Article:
I love trees—especially in the evening when the sun is low in the sky. And the play of light on the intricate symmetry of limbs and leaves reminds me of writing. Let me explain.
When likening my story to a tree, I begin at the base, sometimes in the light or sometimes in the dark. As I progress upward, leaves appear. Since I write romantic suspense, these would be clues or details necessary to move the story forward. Lower limbs are additional characters that are necessary to my protagonist’s journey—just as these branches help me climb the tree. They also add balance and interest—one is her love interest.
As I travel up the sturdy oak, I move from light into shadow and back into light—much like my heroine encountering her inciting incident and responding. In my stories, a dead body is usually involved, and the search for a killer begins.
Things become complicated when I reach a fork in the trunk of the tree, a point where I have two viable suspects. Which path will lead to the top and into the sunshine? I follow the tangle of limbs to the right. Sturdy and bright, the bough looks promising. But soon, I find myself deeper in shadow, the branch broken off in a jagged edge. My protagonist reaches a dead end.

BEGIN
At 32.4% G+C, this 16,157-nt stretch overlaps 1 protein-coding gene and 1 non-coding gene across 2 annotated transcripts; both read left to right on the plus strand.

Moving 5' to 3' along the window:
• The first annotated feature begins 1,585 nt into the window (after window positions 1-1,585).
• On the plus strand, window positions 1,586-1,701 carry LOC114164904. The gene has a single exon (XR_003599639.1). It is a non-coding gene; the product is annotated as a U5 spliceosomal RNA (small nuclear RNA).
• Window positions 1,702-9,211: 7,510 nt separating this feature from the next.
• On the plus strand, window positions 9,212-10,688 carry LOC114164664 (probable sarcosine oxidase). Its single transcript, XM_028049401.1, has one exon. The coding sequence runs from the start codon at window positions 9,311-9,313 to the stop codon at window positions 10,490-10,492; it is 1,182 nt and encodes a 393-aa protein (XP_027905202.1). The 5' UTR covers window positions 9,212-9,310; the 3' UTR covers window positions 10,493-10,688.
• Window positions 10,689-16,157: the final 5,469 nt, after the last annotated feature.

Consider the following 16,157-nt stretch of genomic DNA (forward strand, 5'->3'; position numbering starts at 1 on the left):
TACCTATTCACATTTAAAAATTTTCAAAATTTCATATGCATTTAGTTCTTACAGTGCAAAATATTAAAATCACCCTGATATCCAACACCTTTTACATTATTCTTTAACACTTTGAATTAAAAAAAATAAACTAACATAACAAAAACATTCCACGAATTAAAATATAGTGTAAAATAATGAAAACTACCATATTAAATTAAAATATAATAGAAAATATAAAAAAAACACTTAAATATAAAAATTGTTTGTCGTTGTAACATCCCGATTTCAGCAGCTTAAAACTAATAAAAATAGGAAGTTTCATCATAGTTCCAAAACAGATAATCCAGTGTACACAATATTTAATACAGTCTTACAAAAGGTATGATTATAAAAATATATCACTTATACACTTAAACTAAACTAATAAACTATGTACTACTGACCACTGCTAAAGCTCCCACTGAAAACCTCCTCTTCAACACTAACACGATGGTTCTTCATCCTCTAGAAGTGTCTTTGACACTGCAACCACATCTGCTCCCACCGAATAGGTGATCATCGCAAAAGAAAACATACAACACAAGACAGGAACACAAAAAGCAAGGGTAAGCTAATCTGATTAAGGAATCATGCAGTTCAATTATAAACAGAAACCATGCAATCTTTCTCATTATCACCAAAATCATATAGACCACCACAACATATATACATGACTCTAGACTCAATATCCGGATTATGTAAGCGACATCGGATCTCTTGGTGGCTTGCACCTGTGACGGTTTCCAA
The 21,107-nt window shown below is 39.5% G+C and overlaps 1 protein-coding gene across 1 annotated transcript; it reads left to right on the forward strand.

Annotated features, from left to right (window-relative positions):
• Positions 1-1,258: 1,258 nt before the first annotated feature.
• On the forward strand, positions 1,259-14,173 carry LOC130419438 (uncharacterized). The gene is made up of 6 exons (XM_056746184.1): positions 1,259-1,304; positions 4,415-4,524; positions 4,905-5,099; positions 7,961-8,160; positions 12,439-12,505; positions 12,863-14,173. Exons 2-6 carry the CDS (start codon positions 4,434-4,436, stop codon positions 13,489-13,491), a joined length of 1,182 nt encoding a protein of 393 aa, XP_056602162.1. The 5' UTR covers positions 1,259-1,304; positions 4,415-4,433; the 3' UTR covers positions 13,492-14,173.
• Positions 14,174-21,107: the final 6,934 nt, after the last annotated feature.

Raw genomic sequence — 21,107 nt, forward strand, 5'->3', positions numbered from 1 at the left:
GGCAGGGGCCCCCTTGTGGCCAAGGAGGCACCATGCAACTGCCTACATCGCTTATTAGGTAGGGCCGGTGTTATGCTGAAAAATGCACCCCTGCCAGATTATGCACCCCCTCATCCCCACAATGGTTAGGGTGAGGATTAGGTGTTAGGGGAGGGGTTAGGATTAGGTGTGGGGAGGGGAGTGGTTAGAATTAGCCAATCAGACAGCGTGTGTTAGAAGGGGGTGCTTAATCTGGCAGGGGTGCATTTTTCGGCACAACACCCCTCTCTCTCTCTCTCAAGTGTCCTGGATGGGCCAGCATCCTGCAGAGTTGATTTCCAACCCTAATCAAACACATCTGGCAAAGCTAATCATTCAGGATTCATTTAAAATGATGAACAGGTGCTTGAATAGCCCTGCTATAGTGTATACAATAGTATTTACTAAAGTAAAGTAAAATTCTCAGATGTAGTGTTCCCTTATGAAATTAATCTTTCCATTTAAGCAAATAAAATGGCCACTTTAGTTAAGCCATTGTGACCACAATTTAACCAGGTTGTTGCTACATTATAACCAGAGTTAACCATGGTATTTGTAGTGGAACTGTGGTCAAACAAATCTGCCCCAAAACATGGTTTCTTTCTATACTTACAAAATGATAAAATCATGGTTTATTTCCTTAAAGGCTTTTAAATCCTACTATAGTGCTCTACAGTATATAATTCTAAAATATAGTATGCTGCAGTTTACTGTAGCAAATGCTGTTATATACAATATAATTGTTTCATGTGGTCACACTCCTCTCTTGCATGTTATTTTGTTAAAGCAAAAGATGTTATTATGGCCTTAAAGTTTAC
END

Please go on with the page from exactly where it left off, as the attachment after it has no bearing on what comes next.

Back at the fork in the tree, I climb to the left. I move from limb to limb, higher and higher. A branch breaks under my weight and I fall a few feet to the one below—my heroine is attacked. I encounter a snake and must knock it to the ground. Another brush with death.
At last, my head breaks through the leaves at the top of the tree. The late day sun warms my face. My heroine triumphs and finds true love. (Remember I write romantic suspense.)
And my story is ended.
Have you ever seen something in nature or otherwise and thought it a good representation of how a story is constructed?